Hilbert symbol when K = the p-adic numbers

How can I show that the Hilbert Symbol is bimiltuplicative, when the local field is the p-adic numbers? Everything I can find just sort of asserts bimultiplicativity without much proof, so I'm guessing it's pretty straight forward, but I haven't done much work with the p-adics so I'm a little unclear.

Moreover, for what primes p is it the case that there exists an element z of the p-adics such that (-1, z) = -1. That is, the the Hilbert symbol acts on -1 and z and evaluates to -1.

Re: Hilbert symbol when K = the p-adic numbers

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Originally Posted by

**idontknowanything** How can I show that the Hilbert Symbol is bimiltuplicative, when the local field is the p-adic numbers? Everything I can find just sort of asserts bimultiplicativity without much proof, so I'm guessing it's pretty straight forward, but I haven't done much work with the p-adics so I'm a little unclear.

Moreover, for what primes p is it the case that there exists an element z of the p-adics such that (-1, z) = -1. That is, the the Hilbert symbol acts on -1 and z and evaluates to -1.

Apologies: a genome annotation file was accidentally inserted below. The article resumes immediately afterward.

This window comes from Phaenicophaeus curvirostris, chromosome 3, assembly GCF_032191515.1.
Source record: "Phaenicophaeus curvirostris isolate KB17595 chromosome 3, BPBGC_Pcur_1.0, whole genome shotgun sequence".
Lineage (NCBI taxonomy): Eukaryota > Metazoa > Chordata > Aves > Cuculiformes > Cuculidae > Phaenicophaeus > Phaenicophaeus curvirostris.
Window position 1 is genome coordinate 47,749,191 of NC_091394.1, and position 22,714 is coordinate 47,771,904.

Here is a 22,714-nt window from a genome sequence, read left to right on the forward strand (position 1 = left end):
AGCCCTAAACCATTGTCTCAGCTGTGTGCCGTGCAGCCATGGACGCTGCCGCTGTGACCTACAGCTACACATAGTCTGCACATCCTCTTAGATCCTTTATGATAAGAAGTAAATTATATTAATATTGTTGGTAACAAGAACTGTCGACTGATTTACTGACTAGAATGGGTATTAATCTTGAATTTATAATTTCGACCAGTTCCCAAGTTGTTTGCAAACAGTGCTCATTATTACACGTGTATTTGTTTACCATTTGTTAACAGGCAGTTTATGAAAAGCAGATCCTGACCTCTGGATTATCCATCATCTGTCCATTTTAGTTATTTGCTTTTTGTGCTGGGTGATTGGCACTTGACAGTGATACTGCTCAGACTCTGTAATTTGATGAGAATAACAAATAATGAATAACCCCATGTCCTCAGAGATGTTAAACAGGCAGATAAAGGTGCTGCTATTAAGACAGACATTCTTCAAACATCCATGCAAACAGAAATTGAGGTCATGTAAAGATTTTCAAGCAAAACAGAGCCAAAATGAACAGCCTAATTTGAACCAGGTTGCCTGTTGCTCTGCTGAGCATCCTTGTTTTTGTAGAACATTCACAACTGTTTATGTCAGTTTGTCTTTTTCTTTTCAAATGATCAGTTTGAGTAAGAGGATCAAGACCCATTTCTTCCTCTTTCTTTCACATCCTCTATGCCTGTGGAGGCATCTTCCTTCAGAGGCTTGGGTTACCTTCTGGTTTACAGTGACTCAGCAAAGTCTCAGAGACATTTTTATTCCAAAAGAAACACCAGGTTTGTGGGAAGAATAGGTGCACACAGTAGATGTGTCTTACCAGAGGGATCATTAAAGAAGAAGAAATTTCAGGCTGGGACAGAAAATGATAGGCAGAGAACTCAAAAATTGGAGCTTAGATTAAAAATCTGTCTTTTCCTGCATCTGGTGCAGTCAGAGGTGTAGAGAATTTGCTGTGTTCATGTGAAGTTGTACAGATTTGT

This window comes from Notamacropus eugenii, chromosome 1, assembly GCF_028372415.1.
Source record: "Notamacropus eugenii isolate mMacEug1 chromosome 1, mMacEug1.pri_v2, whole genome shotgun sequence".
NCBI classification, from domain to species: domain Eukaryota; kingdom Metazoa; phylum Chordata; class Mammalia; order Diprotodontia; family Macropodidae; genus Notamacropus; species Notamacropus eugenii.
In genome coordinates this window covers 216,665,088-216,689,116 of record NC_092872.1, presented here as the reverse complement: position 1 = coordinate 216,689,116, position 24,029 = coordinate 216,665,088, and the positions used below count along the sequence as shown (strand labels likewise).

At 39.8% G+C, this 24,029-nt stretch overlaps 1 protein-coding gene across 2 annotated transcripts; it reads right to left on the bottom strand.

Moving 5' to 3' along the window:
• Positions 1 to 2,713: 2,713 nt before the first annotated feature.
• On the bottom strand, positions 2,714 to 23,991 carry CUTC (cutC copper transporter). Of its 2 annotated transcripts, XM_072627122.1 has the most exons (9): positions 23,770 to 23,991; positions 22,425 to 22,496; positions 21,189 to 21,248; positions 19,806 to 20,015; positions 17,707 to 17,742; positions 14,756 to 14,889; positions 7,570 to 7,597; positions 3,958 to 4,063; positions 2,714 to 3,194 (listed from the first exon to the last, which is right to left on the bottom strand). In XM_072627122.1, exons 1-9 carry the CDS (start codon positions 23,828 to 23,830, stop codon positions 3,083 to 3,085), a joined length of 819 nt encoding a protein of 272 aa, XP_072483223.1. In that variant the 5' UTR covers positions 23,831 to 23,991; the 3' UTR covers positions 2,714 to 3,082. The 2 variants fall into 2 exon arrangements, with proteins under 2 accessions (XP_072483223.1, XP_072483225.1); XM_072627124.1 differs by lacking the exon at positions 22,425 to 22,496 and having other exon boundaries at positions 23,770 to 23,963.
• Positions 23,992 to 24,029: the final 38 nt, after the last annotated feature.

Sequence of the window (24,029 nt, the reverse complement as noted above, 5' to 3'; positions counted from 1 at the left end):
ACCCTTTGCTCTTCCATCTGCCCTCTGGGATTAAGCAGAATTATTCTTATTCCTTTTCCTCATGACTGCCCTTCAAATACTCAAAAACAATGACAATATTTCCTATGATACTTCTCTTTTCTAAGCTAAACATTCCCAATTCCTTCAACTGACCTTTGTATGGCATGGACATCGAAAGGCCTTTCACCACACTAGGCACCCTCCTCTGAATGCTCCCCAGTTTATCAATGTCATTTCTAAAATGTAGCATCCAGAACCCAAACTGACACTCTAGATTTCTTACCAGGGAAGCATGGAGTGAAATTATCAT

The Wikipedia page on the Hilbert symbol states that the proof of bimultiplicativity is not straight forward, and requires the use of local class field theory.

Re: Hilbert symbol when K = the p-adic numbers

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Originally Posted by

**Opalg**

I realize this, but every textbook I can get my hands on just asserts it without even half-attempting a proof, making me think it's still fairly simple.

Re: Hilbert symbol when K = the p-adic numbers

Serre's *A Course in Arithmetic*, pp. 19 - 21, contains a proof of the bilinearity of the Hilbert symbol when the local field is the p-adic numbers. The basic idea is to express the Hilbert symbol in terms of Legendre symbols and then use the multiplicative properties of the latter symbols.

I think that the cited Wikipedia article is, shall we say, misleading. It gives a definition of the Hilbert symbol for *any* local field, but that definition is given in most sources only for the p-adic numbers. The definition of the Hilbert symbol for an arbitrary local field is more complex (see, for example, Milne's notes on Class Field Theory: http://www.jmilne.org/math/CourseNotes/CFT310.pdf, pp. 88 and following). The proof of bilinearity for this more general definition is what apparently requires class field theory.

Re: Hilbert symbol when K = the p-adic numbers

Can it be proved using the fact that $\displaystyle \left(\frac{a,b}{F}\right)\otimes\left(\frac{a,c}{ F}\right)=\left(\frac{a,bc}{F}\right)\otimes M_2(F)$ (where $\displaystyle \left(\frac{a,b}{F}\right)$ is a quaternion algebra over $\displaystyle F$)?

EDIT: This takes care of the cases where:

$\displaystyle (a,b) = (a,c) = 1$

$\displaystyle (a,b) \neq (a,c)$

since $\displaystyle (a,b)=1$ iff $\displaystyle \left(\frac{a,b}{F}\right)$ is split.

However, the case $\displaystyle (a,b) = (a,c) = -1$ would require proving that the tensor product of two non-trivial quaternion algebras in $\displaystyle \mathrm{Br}(\mathbb{Q}_p)$ is a matrix algebra, which seems non-trivial.